After considering public comment, the AICPA Board of Examiners is reviewing plans to have the Uniform CPA Examination increase the assessment of higher-order skills.
A report on feedback from an invitation to comment on the future of the CPA exam has been published on the AICPA website. The AICPA is updating the exam to ensure that it continues to reflect the skills that newly licensed CPAs need to protect the public interest. The next version of the exam is scheduled to be launched in 2017.
After receiving feedback from 310 respondents and considering data and information gathered from meetings with members of the profession, the Board of Examiners is supporting the idea of increased testing of higher-order skills such as critical thinking, problem-solving, analytical ability, and professional skepticism. With the help of key committees and the Board of Examiners, the AICPA exams staff is developing an exposure draft to be released in September that will serve as the final proposal for the next version of the CPA exam.
A majority of respondents generally supported the current structure of the exam, which is divided into four parts—Auditing and Attestation (AUD), Financial Accounting and Reporting (FAR), Regulation (REG), and Business Environment and Concepts (BEC).
The invitation to comment discussed the possibility of replacing the current BEC section with an integrated section that would allow for greater testing of higher-order skills and blend elements of taxation, auditing, and financial accounting and reporting. About seven in 10 respondents supported considering such an integrated section.
But there also was support to retain the current structure, including the BEC section. As it continues to develop the exam, the Board of Examiners has asked the AICPA exams staff to further explore the idea of an integrated exam section.
The idea of including more testing of written communications also is a challenge in the development of the exam. Although respondents supported testing of written communications in sections beyond the BEC section, scoring written responses in the exam is time-consuming and costly.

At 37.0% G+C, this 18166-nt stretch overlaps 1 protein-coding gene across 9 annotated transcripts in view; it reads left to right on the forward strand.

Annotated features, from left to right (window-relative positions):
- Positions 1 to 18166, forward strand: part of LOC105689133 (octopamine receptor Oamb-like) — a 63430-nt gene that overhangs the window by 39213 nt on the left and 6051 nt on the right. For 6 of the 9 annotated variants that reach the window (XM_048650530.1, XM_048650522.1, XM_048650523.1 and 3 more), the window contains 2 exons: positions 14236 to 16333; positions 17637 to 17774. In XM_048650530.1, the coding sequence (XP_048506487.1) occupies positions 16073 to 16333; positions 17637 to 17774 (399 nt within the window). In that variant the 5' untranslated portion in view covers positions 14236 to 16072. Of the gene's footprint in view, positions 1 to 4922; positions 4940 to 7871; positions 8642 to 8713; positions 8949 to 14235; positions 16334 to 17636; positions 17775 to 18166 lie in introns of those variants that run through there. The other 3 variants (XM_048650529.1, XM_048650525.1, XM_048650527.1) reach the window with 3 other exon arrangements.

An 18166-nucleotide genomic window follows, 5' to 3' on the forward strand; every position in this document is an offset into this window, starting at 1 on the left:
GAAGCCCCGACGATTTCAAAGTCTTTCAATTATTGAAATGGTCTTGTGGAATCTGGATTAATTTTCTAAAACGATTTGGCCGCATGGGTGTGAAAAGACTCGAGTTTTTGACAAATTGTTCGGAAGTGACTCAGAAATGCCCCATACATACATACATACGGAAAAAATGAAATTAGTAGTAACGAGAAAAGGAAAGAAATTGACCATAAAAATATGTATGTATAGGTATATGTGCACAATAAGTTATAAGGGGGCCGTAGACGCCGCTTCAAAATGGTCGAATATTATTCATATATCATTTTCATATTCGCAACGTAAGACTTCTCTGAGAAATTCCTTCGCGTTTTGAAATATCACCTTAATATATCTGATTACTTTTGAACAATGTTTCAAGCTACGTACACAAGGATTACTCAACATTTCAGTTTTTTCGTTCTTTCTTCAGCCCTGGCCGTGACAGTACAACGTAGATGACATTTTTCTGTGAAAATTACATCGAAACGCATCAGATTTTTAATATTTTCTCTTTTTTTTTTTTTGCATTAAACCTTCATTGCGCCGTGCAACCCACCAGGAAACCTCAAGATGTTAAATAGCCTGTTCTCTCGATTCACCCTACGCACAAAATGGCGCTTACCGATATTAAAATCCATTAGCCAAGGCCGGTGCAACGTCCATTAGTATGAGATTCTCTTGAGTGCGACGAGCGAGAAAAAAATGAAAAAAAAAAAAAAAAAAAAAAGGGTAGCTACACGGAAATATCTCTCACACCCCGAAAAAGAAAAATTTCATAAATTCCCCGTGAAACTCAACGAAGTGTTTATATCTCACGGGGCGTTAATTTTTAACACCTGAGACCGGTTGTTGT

The AICPA plans to propose to continue to evaluate written communications solely for writing ability in a single section of the exam. Content knowledge and testing of higher-order skills (application, analysis, and evaluation) would be objectively tested through multiple-choice questions and task-based simulations in all sections of the exam.
Other findings from the invitation to comment included:
- Given Microsoft Excel’s widespread use in the profession, almost seven in 10 respondents supported introducing it to replace the current generic spreadsheet used in the exam. Although this change will lead to a cost increase, the Board of Examiners acknowledged the suggestion, and the AICPA has begun working toward implementing Excel for potential inclusion in the exam in 2018.
- Respondents suggested changes to certain aspects of how the test
is administered. These included:
- Eliminating the blackout months or reducing the blackout time. The exam currently is not administered in March, June, September, and December.
- Extending from 18 months to 24 months the period during which the exam must be completed after passing the initial section.
- Lifting the current restriction on retaking a failed section within the same testing window.
Additional research was used to develop detailed outlines describing the content and associated skill levels to be included in each existing exam section. A broad survey of newly licensed CPAs and their supervisors, which was completed in January, is being used by the AICPA exams staff to develop a draft blueprint for each exam section, to be included in the exposure draft in September.
Comments on the exposure draft received through November will be considered by the AICPA staff and the Board of Examiners. Final approval is expected in 2016, with launch of the new version of the exam in 2017.
—Ken Tysiac ( firstname.lastname@example.org ) is a JofA editorial director.